The CWU bureaucracy postures as an opponent of the ADM because of the immense anger the model sparked among workers. But it could not have been implemented without the vital role played by the union leadership, which enforced a 12-month no-strike clause included in a memorandum of understanding it signed with AP, behind workers’ backs.

The ADM was not ended because of a campaign run by the union, but because it failed to deliver the cost reductions demanded by AP and the federal government. The latest plans, again being pushed by the CWU bureaucracy, are guided by precisely the same motives.

As with all of the changes implemented at Australia Post in recent years, the new model is directed at running down letter mail and transforming the postal service into a highly profitable parcel delivery business. Ultimately, this is aimed at full or partial privatisation of Australia Post.

The CWU leadership is fully prepared to enforce this, just as it did at Telstra, the formerly government-owned telecommunications service, resulting in the destruction of thousands of jobs.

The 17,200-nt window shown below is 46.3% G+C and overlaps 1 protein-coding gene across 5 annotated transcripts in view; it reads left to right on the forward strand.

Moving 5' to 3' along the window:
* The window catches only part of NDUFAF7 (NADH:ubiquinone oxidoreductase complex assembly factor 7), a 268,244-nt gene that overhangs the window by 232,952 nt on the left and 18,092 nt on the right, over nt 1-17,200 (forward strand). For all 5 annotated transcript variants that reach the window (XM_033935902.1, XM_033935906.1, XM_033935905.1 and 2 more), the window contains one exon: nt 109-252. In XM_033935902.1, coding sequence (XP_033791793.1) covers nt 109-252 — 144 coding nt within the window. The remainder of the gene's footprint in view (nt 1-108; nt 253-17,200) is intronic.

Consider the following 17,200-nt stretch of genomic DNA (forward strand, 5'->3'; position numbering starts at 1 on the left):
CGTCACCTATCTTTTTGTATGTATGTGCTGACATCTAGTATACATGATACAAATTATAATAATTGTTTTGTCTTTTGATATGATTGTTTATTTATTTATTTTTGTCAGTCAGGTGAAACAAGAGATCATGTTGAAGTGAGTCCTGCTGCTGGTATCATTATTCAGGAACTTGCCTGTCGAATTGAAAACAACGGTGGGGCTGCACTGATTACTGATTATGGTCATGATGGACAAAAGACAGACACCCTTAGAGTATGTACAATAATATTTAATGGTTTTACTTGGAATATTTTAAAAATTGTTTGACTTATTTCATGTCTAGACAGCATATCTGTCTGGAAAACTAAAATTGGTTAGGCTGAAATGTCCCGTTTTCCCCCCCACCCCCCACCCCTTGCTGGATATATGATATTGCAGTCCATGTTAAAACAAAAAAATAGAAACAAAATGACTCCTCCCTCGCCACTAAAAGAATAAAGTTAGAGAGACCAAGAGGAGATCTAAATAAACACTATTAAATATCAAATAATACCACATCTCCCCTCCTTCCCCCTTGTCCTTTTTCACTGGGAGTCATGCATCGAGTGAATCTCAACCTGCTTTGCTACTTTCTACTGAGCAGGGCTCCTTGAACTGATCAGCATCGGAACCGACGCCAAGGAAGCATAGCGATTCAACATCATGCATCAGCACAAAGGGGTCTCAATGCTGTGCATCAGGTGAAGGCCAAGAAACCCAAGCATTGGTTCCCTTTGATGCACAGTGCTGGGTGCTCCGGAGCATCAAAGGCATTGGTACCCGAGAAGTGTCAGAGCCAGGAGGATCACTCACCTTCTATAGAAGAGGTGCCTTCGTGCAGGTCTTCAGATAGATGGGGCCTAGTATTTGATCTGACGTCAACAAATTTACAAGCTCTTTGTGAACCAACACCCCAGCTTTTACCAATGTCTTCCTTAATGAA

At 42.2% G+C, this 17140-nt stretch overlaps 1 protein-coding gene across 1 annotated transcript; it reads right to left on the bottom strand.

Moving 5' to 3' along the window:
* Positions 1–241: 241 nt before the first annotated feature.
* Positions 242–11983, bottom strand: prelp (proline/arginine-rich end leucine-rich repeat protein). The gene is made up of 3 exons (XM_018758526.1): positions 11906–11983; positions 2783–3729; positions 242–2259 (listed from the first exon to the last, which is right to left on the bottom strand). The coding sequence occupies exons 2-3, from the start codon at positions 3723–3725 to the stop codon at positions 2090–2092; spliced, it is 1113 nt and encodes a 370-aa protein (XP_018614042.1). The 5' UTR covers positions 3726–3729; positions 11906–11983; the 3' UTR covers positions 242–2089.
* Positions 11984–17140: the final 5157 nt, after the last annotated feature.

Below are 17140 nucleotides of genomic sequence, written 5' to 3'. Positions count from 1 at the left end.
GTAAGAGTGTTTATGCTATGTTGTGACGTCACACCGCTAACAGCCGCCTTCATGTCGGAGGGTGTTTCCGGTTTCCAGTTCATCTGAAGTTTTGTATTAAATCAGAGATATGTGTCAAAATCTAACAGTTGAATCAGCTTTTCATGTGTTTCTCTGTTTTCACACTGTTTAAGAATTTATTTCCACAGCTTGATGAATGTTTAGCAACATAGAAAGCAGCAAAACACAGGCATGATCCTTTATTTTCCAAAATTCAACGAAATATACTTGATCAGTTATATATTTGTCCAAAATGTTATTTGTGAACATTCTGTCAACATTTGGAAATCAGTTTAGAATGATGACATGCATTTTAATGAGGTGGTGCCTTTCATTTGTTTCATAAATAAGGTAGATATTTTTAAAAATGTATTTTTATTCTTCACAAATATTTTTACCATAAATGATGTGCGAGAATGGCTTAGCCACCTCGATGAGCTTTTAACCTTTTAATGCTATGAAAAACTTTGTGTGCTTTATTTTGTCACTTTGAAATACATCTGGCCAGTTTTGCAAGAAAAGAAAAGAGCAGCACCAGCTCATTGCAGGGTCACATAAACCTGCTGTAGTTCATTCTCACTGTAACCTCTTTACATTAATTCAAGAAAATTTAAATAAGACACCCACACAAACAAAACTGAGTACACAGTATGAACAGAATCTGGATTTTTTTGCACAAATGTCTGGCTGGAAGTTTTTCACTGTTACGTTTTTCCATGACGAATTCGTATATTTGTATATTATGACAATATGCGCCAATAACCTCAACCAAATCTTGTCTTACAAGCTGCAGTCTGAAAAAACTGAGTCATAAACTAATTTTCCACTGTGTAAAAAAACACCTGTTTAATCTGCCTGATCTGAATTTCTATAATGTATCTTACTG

Australia Post workers should oppose the latest restructuring plans, which can rightfully be described as ADM 2.0. But such opposition cannot possibly be organised within the framework of the CWU, which is working in lockstep with management to impose the job- and condition-slashing measures.

The only way for AP workers to even have a democratic discussion about the new model, let alone organise to oppose it, is to take matters into their own hands. Rank-and-file committees must be formed in every depot, as the only means through which workers can have an open and frank conversation about working conditions, pay and the ongoing restructuring operation they confront.

Through these committees, linked through the national Postal Workers Rank-and-File Committee, AP workers can develop a plan to fight the union-management imposition of the new model and all other attacks on their conditions.